Fecal Incontinence Specialist
Yosef Y Nasseri, MD
Minimally Invasive and Robotic Colorectal Surgeon & Robotic Surgeon located in Los Angeles, CA
Fecal Incontinence Q & A
What is fecal incontinence?
Fecal incontinence, also called bowel incontinence, is a condition that causes you to have difficulty holding in your stool. If you have a mild version, you might notice that a bit of feces comes out when you pass gas. In more severe cases, the condition can cause you to empty your bowels completely with little or no warning.
People with normal continence, or ability to hold in their stool, have the physical capabilities to know when it’s time to take a trip to the bathroom. If you have the symptoms of fecal incontinence, Dr. Nasseri may perform tests to make sure that your nerves and muscles in your rectum are working normally.
What causes fecal incontinence?
There are several possible causes of fecal incontinence. Your fecal incontinence might have more than one cause, and Dr. Nasseri can help you find out what it is. Here are some common causes of fecal incontinence:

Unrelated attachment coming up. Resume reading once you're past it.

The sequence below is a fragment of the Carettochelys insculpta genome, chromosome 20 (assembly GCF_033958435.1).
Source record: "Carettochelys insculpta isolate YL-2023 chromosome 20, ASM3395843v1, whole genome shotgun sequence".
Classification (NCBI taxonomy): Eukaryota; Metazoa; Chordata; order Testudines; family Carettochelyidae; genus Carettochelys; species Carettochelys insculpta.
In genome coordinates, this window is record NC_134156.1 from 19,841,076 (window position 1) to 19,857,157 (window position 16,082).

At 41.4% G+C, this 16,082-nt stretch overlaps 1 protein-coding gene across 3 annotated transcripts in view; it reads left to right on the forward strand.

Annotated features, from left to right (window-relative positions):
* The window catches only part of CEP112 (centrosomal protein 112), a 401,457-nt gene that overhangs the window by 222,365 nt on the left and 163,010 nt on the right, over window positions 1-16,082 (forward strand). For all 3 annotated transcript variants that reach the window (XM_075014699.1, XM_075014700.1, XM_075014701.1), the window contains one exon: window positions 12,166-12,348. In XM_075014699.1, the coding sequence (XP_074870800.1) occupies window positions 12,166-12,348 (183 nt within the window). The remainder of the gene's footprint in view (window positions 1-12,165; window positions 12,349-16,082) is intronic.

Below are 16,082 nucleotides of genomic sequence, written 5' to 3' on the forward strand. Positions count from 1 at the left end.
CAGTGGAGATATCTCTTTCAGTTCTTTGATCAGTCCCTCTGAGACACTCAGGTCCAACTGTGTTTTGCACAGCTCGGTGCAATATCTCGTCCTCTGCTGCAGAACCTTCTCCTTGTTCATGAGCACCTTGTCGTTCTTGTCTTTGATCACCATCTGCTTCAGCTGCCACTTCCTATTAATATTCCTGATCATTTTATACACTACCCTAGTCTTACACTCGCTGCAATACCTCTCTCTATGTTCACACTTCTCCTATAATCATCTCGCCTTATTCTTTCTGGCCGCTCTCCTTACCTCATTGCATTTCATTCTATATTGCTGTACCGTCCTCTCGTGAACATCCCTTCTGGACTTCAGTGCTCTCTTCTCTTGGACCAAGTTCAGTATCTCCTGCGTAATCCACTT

- Muscle or nerve damage from surgery
- Muscle or nerve damage from childbirth
- Rectal prolapse
- Chronic constipation
Fecal incontinence is especially common in people 65 or older because the muscles in your bowels get weaker with time. If you’ve had a treatment like radiation that causes your muscles to stiffen, you might also be at a higher risk of developing fecal incontinence.
What are my treatment options for fecal incontinence?
Dr. Nasseri provides the most effective and up-to-date treatments for fecal incontinence. Your treatment plan might include:
Dr. Nasseri selects your medication based on what’s causing your fecal incontinence. Laxatives can treat constipation-related fecal incontinence, and antidiarrheal drugs can treat diarrhea-related incontinence.
Changes to your diet
Dr. Nasseri evaluates your diet to find out which foods might be making your condition worse. He might advise you to eat more fiber or cut out fatty, greasy snacks.
Biofeedback is an exercise therapy used to strengthen the muscles in your bowels. During biofeedback, Dr. Nasseri uses a pressure-sensitive probe to measure the strength of your sphincter.
Sacral nerve stimulator
Dr. Nasseri is a top implanter of devices called sacral nerve stimulators. The device stimulates your sacral nerves, which go from your spinal cord to your pelvic muscles. Electrical pulses from the sacral nerve stimulator encourage your pelvic muscles to become stronger and more controllable.
If you can’t make it to the bathroom in time, don’t feel embarrassed about finding help. Call Yosef Nasseri, MD, or request an appointment for treatment today.